Who Is Legally Responsible For Alligator Attacks In South Carolina?
Alligator attacks are rare in South Carolina, but it seems that, in the past few years, the gators have become more aggressive. The American alligator is much less aggressive toward humans than some other large crocodilian species, such as the Nile crocodile or saltwater crocodile, and besides, Florida, not South Carolina, is the state with a reputation for having man-eating alligators lurking in every waterway. In the early 1970s, the American alligator was on the endangered species list, and your chances were much greater of getting kicked by someone wearing alligator boots or (especially if you were Miss Lucy in a popular children’s song) getting whacked in the head by the alligator purse of a lady who was tired of you asking ignorant questions about your child’s health. Since 1976, though, there have been 20 alligator attacks on humans in South Carolina, but until 2016, none of these attacks were fatal. There have been enough alligator attacks to raise questions about who is legally responsible for preventing them. If you have been injured in an attack by a wild animal, contact a South Carolina personal injury lawyer to discuss issues of liability.
Do Premises Liability Laws Apply to Alligators?
South Carolina’s premises liability laws enable you to sue a company for damages if you were injured due to unsafe conditions on its premises when you were a business invitee. These laws could apply in some of the recent alligator attacks in South Carolina, as these attacks took place on private property controlled by businesses. These are the details of South Carolina’s recent alligator attacks:
- In 2016, a 90-year-old woman with dementia was killed by an alligator after she wandered away from the Charleston assisted living facility where she was a resident. The assisted living facility’s duty of care to the victim extends far beyond that covered by premises liability laws. The facility certainly has a legal responsibility to protect vulnerable patients from wandering into harm’s way.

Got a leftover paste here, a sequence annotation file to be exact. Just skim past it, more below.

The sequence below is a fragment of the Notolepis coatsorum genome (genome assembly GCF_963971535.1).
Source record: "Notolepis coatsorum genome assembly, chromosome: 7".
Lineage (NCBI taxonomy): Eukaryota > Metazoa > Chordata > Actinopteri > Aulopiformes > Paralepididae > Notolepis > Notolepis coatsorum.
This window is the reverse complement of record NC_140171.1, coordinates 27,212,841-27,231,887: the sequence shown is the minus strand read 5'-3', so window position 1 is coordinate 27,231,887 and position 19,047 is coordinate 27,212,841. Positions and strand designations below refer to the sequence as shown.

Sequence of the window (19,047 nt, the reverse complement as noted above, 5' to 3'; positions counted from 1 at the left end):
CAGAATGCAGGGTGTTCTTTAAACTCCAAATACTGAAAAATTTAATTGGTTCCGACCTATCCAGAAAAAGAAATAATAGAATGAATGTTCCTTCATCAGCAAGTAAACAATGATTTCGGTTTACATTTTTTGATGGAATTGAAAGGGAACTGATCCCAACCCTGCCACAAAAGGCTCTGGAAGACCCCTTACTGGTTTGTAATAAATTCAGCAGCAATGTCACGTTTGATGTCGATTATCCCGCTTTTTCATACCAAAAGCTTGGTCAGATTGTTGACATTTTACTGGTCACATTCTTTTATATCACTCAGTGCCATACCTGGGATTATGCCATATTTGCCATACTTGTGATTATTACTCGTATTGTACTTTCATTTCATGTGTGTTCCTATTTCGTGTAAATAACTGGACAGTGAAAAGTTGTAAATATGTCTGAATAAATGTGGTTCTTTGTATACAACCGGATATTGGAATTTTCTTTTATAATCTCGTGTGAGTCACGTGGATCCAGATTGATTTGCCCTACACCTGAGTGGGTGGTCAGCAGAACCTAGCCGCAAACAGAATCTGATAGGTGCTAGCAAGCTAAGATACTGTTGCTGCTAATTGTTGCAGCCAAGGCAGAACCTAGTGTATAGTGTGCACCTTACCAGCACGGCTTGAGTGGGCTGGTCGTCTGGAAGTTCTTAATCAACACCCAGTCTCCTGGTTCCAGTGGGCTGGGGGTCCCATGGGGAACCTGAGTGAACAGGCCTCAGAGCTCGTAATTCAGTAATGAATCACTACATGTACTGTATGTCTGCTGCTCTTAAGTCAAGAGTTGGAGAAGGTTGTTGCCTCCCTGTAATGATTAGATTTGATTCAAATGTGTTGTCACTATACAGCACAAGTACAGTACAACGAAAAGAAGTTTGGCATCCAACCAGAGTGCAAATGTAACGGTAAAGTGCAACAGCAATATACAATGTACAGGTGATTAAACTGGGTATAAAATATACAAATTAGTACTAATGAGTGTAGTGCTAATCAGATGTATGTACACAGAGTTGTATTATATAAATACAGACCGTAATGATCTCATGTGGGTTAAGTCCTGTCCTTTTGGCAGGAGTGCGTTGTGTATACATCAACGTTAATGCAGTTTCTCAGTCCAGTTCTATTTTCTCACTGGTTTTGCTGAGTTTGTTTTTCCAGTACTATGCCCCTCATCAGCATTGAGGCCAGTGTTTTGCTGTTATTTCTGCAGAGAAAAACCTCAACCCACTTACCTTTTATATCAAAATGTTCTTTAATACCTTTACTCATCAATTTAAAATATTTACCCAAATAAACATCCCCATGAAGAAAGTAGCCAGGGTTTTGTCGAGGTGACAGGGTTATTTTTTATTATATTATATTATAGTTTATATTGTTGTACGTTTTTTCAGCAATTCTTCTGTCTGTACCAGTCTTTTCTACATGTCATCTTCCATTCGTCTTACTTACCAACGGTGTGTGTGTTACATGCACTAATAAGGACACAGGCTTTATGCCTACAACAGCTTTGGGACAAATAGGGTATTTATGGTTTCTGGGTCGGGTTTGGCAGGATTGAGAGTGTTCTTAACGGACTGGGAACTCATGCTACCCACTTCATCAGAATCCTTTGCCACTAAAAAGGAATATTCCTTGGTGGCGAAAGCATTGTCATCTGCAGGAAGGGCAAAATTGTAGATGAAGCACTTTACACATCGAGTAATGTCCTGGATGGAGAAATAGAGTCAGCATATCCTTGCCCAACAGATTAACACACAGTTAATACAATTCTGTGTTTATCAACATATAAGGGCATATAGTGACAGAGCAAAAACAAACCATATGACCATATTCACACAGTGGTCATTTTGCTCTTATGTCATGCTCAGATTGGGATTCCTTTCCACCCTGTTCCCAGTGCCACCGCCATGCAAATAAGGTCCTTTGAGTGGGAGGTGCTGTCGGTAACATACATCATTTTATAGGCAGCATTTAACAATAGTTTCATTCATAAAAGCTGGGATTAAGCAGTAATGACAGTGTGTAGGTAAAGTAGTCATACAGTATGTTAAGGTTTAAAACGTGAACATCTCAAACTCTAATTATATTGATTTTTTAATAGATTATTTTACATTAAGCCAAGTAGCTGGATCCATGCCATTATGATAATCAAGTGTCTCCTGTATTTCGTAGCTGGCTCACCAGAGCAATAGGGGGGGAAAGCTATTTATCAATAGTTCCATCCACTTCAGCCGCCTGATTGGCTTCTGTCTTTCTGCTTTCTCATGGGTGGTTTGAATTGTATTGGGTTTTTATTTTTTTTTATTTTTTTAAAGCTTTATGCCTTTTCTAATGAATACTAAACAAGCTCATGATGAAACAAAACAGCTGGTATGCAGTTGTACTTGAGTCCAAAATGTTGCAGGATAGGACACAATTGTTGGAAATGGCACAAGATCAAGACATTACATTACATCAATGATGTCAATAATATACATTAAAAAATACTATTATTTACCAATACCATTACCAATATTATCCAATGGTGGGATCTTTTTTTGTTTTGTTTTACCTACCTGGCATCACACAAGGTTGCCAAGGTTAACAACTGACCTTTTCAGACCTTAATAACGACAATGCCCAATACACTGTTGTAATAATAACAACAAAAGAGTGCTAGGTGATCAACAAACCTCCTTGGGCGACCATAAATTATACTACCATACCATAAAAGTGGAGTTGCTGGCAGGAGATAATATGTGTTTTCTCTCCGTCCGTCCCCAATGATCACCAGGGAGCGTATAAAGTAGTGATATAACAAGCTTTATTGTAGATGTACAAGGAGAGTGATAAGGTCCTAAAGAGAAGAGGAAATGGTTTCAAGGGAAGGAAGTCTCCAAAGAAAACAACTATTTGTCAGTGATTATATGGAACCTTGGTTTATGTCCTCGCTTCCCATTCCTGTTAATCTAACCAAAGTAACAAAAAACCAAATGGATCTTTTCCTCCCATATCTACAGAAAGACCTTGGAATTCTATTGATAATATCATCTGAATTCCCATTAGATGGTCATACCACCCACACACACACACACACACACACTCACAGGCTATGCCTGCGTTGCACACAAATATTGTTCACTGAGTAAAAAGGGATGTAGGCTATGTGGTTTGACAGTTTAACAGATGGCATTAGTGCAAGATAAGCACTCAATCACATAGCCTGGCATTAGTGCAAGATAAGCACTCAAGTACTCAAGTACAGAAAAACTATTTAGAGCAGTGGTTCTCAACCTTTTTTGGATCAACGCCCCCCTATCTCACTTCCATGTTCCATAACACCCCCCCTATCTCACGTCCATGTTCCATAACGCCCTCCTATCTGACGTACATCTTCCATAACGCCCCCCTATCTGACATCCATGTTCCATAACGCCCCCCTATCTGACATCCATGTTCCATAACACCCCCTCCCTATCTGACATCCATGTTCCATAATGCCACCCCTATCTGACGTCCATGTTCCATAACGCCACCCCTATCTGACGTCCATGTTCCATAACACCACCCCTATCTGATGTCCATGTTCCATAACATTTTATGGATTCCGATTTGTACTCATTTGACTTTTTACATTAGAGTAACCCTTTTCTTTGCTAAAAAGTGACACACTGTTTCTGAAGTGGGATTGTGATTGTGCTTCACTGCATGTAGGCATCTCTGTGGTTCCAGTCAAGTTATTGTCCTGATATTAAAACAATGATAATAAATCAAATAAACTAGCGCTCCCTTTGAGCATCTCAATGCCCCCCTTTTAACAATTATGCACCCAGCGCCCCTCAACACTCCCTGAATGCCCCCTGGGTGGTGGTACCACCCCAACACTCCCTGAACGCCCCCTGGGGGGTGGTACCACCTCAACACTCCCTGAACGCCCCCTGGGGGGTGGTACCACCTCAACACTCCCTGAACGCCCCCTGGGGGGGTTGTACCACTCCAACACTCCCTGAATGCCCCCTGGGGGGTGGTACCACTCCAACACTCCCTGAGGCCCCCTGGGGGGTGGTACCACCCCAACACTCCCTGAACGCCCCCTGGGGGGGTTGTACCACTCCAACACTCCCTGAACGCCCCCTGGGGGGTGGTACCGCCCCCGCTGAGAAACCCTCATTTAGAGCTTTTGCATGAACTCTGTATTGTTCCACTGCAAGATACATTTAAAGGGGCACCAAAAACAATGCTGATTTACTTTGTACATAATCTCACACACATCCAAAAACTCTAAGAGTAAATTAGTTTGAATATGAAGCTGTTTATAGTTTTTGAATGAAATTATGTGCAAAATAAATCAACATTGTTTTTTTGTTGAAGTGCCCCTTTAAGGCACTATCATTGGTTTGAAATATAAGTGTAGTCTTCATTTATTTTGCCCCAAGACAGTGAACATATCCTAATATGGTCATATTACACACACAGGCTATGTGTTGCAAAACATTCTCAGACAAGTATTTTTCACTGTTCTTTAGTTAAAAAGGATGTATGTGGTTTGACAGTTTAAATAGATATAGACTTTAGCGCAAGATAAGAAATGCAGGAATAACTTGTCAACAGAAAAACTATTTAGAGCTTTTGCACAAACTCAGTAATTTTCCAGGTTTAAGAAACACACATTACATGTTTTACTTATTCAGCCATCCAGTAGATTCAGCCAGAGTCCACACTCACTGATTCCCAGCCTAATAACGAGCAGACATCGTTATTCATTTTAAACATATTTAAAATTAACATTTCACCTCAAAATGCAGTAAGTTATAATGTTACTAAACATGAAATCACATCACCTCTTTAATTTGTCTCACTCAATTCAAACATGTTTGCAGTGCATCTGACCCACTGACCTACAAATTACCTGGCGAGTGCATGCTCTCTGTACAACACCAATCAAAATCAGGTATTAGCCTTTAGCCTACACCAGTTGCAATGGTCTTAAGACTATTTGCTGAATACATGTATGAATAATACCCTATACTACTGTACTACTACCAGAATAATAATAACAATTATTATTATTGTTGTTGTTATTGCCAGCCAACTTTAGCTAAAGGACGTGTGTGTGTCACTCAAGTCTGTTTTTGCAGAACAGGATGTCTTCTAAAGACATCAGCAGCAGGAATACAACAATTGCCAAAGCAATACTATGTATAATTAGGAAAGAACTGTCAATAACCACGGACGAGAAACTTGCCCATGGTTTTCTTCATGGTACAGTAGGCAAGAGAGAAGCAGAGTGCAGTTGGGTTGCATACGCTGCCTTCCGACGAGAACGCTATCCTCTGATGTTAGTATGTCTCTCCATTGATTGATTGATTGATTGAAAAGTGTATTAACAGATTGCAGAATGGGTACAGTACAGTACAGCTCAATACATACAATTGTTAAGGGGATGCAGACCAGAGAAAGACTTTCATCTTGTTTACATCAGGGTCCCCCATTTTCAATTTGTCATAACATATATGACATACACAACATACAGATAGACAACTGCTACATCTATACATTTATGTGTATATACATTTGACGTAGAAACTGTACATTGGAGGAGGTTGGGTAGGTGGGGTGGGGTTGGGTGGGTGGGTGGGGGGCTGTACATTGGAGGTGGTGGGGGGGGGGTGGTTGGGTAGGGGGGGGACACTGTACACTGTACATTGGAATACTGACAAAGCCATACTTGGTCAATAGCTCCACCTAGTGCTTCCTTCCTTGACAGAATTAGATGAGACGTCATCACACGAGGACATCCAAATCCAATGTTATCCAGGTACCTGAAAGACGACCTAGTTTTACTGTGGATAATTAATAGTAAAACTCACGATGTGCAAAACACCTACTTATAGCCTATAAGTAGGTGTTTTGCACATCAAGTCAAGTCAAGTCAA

- In 2018, Cassandra Cline, 45, was fatally attacked by an alligator while walking her dog at the Sea Pines Resort in Hilton Head. A maintenance worker intervened and was able to save the dog but not Cline. The resort may be legally responsible; its employees have quickly responded when nuisance alligators have entered swimming pools and other areas where they are dangerously close to humans and pets.
- In August 2021, a woman on Hilton Head Island suffered leg injuries when an alligator bit her as she walked her dog near a lagoon; neighbors rescued her by hitting the alligator with a shovel until it released her. She is currently undergoing treatment at a hospital in Savannah. The incident is still under investigation, and it is too soon to determine legal responsibility for it.
Reach Out to Our Office Today for Help
A Columbia premises liability lawyer can help you recover damages if you were injured in an accident at a place of business, even if that accident involved an animal attack. Contact The Stanley Law Group for assistance with your case.